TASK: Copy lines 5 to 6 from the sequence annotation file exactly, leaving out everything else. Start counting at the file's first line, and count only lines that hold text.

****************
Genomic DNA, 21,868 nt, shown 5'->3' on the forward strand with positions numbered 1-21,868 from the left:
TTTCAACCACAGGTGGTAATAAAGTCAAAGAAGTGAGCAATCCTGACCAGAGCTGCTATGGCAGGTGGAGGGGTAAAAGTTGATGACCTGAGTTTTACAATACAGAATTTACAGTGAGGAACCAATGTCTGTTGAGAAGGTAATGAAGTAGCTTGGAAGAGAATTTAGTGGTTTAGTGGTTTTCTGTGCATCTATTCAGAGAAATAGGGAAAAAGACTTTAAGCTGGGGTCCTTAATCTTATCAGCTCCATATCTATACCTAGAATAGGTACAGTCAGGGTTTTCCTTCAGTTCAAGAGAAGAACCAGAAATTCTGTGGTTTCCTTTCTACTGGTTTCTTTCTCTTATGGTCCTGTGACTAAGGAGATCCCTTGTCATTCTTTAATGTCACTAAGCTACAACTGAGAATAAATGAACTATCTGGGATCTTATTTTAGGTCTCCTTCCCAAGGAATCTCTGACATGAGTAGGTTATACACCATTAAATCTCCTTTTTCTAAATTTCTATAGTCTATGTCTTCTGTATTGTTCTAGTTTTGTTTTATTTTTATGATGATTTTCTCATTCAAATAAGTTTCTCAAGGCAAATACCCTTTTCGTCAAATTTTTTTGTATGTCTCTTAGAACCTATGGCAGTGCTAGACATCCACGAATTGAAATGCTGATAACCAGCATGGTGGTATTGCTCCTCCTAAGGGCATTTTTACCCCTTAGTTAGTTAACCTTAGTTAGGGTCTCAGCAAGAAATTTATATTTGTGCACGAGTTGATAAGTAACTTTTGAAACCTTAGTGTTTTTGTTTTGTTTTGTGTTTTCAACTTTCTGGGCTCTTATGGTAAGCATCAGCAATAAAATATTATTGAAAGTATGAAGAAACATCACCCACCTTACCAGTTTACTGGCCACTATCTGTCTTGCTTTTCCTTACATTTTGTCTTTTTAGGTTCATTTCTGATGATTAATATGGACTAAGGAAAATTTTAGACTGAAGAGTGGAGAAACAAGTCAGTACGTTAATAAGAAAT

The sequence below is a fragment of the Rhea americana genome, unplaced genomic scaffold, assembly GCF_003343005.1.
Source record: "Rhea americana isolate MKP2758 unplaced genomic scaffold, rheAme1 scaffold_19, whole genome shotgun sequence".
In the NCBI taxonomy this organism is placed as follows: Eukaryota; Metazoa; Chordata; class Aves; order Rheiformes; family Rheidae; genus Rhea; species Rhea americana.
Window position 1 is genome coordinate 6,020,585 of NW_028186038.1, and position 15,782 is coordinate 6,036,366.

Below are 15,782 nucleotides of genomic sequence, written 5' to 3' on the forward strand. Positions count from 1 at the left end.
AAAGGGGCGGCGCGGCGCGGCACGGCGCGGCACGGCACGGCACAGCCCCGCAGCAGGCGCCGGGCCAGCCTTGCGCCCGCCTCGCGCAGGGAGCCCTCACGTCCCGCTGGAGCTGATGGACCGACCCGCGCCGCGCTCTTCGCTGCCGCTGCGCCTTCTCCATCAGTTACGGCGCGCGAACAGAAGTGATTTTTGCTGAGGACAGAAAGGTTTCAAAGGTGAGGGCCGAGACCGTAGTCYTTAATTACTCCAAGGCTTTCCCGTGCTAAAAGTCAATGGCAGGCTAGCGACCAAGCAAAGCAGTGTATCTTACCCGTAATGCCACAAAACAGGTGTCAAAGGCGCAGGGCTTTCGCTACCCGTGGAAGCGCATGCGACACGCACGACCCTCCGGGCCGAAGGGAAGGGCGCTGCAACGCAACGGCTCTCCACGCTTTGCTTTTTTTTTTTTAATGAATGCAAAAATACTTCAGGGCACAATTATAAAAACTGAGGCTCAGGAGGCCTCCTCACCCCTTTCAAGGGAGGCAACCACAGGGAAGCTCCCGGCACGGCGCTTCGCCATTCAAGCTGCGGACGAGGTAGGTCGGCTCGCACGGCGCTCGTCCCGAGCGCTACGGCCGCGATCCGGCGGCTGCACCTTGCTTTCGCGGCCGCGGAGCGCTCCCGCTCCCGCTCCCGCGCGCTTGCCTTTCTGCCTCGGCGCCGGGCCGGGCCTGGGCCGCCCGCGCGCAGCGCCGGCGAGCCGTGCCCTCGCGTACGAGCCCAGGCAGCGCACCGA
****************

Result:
In the NCBI taxonomy this organism is placed as follows: Eukaryota; Metazoa; Chordata; class Aves; order Rheiformes; family Rheidae; genus Rhea; species Rhea americana.
Window position 1 is genome coordinate 6,020,585 of NW_028186038.1, and position 15,782 is coordinate 6,036,366.